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Paraquat-Induced Reactive Oxygen Species Inhibit Neutrophil Apoptosis via a p38 MAPK/NF-κB–IL-6/TNF-α Positive-Feedback Circuit

  • Xiaolong Wang,

    Affiliation Emergency department, the 2nd affiliated hospital of Chongqing Medical University, Chongqing, China

  • Fuling Luo,

    Affiliation Department of Pharmacy, the First Affiliated Hospital of Chongqing Medical University, Chongqing, China

  • Hengguang Zhao

    Affiliation Department of Dermatology, the First Affiliated Hospital of Chongqing Medical University, Chongqing, China


Paraquat (PQ), a widely used herbicide and potent reactive oxygen species (ROS) inducer, can injure multiple tissues and organs, especially the lung. However, the underlying mechanism is still poorly understood. According to previous reports, neutrophil aggregation and excessive ROS production might play pivotal pathogenetic roles. In the present study, we found that PQ could prolong neutrophil lifespan and induce ROS generation in a concentration-independent manner. Activated nuclear factor-κB (NF-κB), p38 mitogen-activated kinase (p38 MAPK), and myeloid cell leukemia sequence 1 (Mcl-1) but not Akt signaling pathways were involved in this process, as well as increasing levels of interleukin-6 (IL-6), tumor necrosis factor-α (TNF-α), and IL-1β. Furthermore, the proinflammatory mediators IL-6 and TNF-α could in turn promote ROS generation, creating a vicious cycle. The existence of such a feedback loop is supported by our finding that neutrophil apoptosis is attenuated by PQ in a concentration-independent manner and could partially explain the clinical dilemma why oxygen therapy will exacerbate PQ induced tissue injury.


The nonselective contact herbicide paraquat (PQ) is a strong pneumotoxicant; it accumulates in the lung through a polyamine uptake system and can induce redox cycling, leading to oxidative stress-related damage [1], [2]. Evidence has shown that reactive oxygen species (ROS) occupy a central role in PQ-induced acute lung injury (ALI). ROS production impairs tissue and cell function by inducing lipid peroxidation, protein damage, and DNA breakage [3]. In addition to direct ROS-induced pathology, the inflammation response that is secondary to PQ poisoning is also involved in disease pathogenesis. As intrinsic signal transduction molecules, ROS are important components in the complex modulation of neutrophil apoptosis [4], [5]. Under normal circumstances, rapid apoptosis is a neutrophilic characteristic. The average life span of neutrophil is 8-20 h in circulation [6]. Control of neutrophil apoptosis is essential to rapidly resolve inflammatory reactions [7]. Recent studies have shown that apoptosis contributes to ALI pathogenesis, and neutrophil apoptosis in particular exacerbates the condition [8][11].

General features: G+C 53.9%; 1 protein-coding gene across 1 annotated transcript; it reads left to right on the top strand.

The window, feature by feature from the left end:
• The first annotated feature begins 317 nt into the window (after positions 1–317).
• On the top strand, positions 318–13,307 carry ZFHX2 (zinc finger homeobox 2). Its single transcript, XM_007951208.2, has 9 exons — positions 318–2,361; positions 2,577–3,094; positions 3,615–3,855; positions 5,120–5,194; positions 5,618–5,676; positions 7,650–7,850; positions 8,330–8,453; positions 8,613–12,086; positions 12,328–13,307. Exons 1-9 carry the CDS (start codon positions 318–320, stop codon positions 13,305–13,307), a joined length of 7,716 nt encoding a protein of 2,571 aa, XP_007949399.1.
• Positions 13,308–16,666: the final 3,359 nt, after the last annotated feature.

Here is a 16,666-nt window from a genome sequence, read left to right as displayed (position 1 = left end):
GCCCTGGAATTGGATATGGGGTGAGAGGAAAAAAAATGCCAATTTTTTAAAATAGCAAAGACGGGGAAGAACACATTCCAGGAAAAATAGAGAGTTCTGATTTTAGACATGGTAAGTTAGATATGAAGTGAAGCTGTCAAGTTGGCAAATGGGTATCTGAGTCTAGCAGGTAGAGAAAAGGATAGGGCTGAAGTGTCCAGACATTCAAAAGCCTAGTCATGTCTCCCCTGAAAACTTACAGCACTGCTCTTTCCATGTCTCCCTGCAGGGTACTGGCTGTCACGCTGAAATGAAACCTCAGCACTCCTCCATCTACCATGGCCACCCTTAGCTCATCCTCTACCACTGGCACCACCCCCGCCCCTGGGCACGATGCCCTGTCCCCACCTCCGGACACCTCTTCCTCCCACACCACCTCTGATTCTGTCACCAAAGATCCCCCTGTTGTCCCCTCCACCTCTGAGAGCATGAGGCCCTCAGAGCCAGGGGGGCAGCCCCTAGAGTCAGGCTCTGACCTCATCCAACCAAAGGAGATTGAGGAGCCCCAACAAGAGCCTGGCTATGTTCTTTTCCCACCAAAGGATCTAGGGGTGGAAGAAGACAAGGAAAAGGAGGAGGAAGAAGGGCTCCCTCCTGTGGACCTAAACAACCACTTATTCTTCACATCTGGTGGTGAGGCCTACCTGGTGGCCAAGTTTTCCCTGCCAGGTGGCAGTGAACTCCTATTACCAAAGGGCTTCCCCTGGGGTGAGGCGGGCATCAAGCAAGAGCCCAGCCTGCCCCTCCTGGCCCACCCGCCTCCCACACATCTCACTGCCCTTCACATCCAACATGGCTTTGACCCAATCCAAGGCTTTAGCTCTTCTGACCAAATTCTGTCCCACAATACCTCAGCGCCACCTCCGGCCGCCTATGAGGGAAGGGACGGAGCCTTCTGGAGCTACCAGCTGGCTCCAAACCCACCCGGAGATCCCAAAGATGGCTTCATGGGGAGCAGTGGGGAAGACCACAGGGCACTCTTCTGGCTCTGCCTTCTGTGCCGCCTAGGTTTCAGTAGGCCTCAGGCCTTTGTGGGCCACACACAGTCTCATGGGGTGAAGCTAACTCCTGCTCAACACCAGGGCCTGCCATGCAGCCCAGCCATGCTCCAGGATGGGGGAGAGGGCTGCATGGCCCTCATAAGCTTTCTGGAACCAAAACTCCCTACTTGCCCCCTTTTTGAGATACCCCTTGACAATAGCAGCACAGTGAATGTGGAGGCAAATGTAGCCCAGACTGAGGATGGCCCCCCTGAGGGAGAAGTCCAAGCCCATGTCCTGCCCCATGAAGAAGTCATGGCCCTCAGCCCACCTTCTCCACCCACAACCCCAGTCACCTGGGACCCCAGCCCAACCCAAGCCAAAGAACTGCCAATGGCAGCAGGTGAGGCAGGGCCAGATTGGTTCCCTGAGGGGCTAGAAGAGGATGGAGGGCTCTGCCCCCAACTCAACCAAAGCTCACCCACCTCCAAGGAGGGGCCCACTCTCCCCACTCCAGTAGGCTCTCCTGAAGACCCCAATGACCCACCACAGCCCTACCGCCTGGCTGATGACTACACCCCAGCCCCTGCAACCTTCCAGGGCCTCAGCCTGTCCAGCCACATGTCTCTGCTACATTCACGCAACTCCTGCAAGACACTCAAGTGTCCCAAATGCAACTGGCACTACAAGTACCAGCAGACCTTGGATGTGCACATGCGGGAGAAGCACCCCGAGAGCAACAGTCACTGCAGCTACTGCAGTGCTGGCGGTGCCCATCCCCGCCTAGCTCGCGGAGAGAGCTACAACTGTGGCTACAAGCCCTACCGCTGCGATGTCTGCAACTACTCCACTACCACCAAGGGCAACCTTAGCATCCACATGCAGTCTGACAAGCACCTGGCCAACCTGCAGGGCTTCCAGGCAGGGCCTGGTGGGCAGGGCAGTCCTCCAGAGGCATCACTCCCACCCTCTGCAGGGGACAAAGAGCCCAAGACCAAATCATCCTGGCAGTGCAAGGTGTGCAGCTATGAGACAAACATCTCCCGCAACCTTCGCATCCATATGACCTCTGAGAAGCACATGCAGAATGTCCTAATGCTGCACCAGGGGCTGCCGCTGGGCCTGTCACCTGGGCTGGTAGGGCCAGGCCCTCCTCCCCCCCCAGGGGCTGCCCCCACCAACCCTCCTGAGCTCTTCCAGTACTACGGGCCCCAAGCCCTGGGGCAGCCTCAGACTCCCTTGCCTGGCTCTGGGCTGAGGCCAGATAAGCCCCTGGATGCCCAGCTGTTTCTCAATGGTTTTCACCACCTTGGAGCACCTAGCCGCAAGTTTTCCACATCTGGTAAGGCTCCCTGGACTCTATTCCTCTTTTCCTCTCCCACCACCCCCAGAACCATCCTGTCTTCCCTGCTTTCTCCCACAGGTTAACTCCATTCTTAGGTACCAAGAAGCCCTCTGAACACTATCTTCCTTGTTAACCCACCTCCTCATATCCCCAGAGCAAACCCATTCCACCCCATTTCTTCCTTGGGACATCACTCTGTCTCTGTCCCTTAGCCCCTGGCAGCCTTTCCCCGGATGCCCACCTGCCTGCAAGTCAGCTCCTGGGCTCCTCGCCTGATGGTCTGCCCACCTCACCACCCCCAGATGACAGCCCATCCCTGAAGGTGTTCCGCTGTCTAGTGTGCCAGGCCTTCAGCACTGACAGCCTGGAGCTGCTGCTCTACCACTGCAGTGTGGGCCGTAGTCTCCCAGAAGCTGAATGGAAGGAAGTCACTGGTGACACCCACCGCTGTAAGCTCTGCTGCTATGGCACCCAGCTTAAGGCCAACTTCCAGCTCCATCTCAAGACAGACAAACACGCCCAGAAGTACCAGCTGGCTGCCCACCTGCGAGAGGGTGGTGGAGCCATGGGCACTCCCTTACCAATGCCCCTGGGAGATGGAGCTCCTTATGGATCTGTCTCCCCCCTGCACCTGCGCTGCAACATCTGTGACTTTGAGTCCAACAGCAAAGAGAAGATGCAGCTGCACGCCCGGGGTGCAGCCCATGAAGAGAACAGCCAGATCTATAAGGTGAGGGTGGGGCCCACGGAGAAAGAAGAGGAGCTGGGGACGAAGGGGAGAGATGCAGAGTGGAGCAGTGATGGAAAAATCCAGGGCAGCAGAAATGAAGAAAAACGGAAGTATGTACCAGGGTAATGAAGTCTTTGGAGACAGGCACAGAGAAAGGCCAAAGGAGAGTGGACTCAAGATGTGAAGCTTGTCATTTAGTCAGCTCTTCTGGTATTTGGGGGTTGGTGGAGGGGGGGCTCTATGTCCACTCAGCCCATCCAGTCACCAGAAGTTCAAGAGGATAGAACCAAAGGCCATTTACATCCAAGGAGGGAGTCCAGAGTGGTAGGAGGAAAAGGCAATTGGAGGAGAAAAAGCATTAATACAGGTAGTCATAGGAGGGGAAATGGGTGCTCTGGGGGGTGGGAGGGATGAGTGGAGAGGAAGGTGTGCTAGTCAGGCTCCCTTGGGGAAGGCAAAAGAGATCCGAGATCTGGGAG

Studies have shown that ROS are involved in promoting cell survival or apoptosis in concentration- and cell type-dependent fashions. Different ROS levels may have opposite effects in the same type of cell [12]. Accordingly, the role of ROS in neutrophil apoptosis remains controversial. One study demonstrated that antioxidants indirectly delay the onset of apoptosis, which suggested that oxidative stress promotes neutrophil apoptosis [13]. On the other hand, several groups have shown that oxidants could delay neutrophil apoptosis, which in turn generated more ROS [14][16].